HAMLEY, Circuit Judge:
The multiple appeals dealt with in this opinion arise from individual libels against The Flying Tiger Line, Inc. (Flying Tiger), and others, seeking damages under the Death on the High Seas Act, 41 Stat. 537 (1920), 46 U.S.C. §§ 761-768 (1964).
In March, 1962, an aircraft owned and operated by Flying Tiger, disappeared en route from Travis Air Force Base, California to Vietnam. The plane was under charter to the United States Air Force and was carrying, in addition to its crew, ninety-six passengers, ninety-two of whom were United States soldiers. Libellants are the personal representatives of the soldier passengers. They seek recovery, on behalf of dependents, for the wrongful death of the deceased servicemen.
An issue common to all cases is whether the so-called Warsaw Convention
After the trial of the stated issue the district court entered a judgment determining that the Convention is applicable under the facts as found. The accompanying opinion of the district court is reported in 234 F.Supp. 223. Libelants then took these interlocutory appeals pursuant to 28 U.S.C. § 1292(b) (1964).
Article 22(1) of the Convention provides that in the international transportation of passengers the liability of the carrier for each passenger shall be limited to the sum of 125,000 French francs, or approximately $8,300. Article 3(1) provides that for the international transportation of passengers the carrier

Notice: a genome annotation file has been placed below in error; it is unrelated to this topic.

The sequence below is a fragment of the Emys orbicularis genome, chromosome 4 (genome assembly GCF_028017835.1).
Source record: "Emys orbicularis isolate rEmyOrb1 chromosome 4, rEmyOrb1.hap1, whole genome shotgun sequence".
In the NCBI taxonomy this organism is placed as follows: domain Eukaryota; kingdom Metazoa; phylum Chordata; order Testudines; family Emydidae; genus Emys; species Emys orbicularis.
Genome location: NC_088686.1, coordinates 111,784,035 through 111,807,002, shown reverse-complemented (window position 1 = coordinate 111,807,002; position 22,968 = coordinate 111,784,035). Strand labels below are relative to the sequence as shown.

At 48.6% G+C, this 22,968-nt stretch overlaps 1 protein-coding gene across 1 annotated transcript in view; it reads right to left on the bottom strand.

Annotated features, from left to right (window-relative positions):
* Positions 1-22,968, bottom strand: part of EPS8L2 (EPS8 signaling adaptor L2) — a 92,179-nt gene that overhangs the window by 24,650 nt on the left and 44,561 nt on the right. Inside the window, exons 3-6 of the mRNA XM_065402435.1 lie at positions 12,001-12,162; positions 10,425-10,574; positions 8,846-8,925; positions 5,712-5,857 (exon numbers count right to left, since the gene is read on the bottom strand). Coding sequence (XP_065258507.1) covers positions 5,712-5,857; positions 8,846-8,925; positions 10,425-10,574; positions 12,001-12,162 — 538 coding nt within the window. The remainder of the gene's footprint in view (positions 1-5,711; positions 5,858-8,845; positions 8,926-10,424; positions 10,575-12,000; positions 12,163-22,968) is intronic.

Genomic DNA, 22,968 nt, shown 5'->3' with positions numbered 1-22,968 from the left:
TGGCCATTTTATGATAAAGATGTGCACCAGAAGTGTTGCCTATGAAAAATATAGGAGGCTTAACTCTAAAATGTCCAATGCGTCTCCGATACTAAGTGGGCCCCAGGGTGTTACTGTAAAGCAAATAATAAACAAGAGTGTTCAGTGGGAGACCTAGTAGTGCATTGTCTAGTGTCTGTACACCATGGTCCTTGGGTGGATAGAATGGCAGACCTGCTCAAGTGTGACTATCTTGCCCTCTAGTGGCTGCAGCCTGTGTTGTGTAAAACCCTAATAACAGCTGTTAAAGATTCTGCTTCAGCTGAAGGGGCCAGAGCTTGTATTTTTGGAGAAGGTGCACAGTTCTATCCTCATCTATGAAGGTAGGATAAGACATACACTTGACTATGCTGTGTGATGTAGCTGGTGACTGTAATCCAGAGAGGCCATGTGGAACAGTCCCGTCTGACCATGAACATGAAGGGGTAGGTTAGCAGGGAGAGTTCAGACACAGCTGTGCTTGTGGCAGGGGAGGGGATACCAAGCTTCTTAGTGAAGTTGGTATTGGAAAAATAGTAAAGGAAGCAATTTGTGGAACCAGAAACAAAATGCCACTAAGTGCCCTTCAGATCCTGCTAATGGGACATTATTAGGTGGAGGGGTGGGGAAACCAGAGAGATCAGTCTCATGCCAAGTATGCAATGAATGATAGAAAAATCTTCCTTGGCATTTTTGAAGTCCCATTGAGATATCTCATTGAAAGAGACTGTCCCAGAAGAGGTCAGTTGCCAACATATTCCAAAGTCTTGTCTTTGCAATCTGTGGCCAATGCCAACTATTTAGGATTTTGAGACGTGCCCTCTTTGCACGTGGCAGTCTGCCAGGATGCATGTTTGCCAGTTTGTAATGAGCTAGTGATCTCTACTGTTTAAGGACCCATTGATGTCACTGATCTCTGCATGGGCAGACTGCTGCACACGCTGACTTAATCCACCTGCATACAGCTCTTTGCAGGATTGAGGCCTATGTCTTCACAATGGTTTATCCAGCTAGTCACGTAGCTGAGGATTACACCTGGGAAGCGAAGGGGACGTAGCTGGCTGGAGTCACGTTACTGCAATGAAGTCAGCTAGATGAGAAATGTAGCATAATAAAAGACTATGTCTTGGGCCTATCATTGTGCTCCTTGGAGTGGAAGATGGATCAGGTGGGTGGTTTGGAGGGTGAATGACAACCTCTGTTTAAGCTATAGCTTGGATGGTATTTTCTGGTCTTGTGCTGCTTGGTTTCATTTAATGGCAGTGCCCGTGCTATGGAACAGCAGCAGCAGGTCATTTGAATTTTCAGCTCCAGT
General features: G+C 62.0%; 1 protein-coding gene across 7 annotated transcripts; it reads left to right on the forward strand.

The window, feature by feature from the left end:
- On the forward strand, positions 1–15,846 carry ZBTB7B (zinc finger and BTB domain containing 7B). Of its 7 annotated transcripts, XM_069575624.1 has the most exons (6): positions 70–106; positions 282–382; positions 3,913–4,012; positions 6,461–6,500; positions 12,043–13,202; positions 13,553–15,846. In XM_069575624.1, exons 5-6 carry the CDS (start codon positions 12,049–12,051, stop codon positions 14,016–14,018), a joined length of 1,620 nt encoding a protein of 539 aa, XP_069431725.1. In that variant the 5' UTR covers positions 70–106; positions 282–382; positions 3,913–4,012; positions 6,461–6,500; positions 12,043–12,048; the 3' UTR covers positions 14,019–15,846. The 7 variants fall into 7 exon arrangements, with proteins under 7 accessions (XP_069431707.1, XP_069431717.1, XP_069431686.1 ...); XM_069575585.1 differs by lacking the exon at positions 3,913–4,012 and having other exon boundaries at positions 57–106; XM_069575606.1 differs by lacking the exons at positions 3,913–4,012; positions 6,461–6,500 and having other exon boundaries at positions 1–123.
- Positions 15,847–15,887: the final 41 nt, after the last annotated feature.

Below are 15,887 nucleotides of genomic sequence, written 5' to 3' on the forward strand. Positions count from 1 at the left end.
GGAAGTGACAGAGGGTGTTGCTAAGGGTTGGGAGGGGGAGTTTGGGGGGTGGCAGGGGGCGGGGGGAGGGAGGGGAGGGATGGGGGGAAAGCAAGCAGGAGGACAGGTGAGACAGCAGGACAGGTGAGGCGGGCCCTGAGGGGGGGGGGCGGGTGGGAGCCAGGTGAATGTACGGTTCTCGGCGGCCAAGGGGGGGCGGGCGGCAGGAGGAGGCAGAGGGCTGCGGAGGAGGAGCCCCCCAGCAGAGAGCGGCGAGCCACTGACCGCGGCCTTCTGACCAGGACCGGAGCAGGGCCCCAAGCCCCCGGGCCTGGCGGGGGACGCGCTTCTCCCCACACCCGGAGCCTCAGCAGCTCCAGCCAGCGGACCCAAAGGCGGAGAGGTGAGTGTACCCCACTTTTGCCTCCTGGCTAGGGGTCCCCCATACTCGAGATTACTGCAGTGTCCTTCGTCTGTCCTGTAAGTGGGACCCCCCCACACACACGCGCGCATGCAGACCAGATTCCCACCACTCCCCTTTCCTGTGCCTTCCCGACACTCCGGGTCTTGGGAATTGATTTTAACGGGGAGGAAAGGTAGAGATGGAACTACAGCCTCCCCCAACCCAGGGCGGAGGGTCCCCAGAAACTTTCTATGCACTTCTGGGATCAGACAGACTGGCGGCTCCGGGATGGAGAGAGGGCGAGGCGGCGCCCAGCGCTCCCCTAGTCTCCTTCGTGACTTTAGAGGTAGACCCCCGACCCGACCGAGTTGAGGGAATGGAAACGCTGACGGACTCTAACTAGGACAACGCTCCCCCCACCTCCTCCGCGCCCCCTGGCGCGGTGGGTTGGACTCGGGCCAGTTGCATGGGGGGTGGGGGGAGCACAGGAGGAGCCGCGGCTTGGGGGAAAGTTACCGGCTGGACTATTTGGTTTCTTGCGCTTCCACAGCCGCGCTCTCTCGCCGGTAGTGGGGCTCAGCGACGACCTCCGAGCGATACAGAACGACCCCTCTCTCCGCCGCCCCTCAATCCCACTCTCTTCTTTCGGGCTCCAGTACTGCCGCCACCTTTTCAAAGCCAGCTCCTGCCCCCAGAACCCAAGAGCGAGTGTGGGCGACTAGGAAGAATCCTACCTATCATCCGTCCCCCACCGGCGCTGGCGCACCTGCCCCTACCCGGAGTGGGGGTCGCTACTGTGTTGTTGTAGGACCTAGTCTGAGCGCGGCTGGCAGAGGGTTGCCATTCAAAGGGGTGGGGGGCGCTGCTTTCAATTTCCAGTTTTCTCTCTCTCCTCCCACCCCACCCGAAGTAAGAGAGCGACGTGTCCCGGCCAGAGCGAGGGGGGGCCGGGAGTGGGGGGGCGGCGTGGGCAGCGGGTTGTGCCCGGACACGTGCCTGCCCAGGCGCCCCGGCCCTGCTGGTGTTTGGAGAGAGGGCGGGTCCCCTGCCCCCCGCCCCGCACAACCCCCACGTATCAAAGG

Appellants contend that, assuming the Convention to be otherwise applicable under the facts of this case, Flying Tiger is not entitled to the limitation of liability afforded by Article 22(1) of the Convention, because it accepted the passengers in question without delivering tickets to them in the manner required by Article 3. Appellants argue, specifically, that assuming that the boarding tickets, which were handed to each passenger at the foot of the ramp leading to the plane, complied with Article 3 as to contents and form, the handing of the tickets to the passengers at that time came too late to be regarded as a delivery of passenger tickets within the meaning of that Article.
The facts essential to a consideration of this argument are not in dispute. In September, 1961, Flying Tiger entered into what was denominated a "Call Contract" with the United States Military Air Transport Service (MATS), wherein Flying Tiger agreed to provide air transportation for Government personnel in aircraft owned and operated by the carrier. This call contract sets forth the general terms and conditions under which the transportation would be undertaken, and describes the standards to which Flying Tiger was required to conform. Actual performance under the call contract, however, would only commence when the United States issued a service order to Flying Tiger for a specific flight assignment.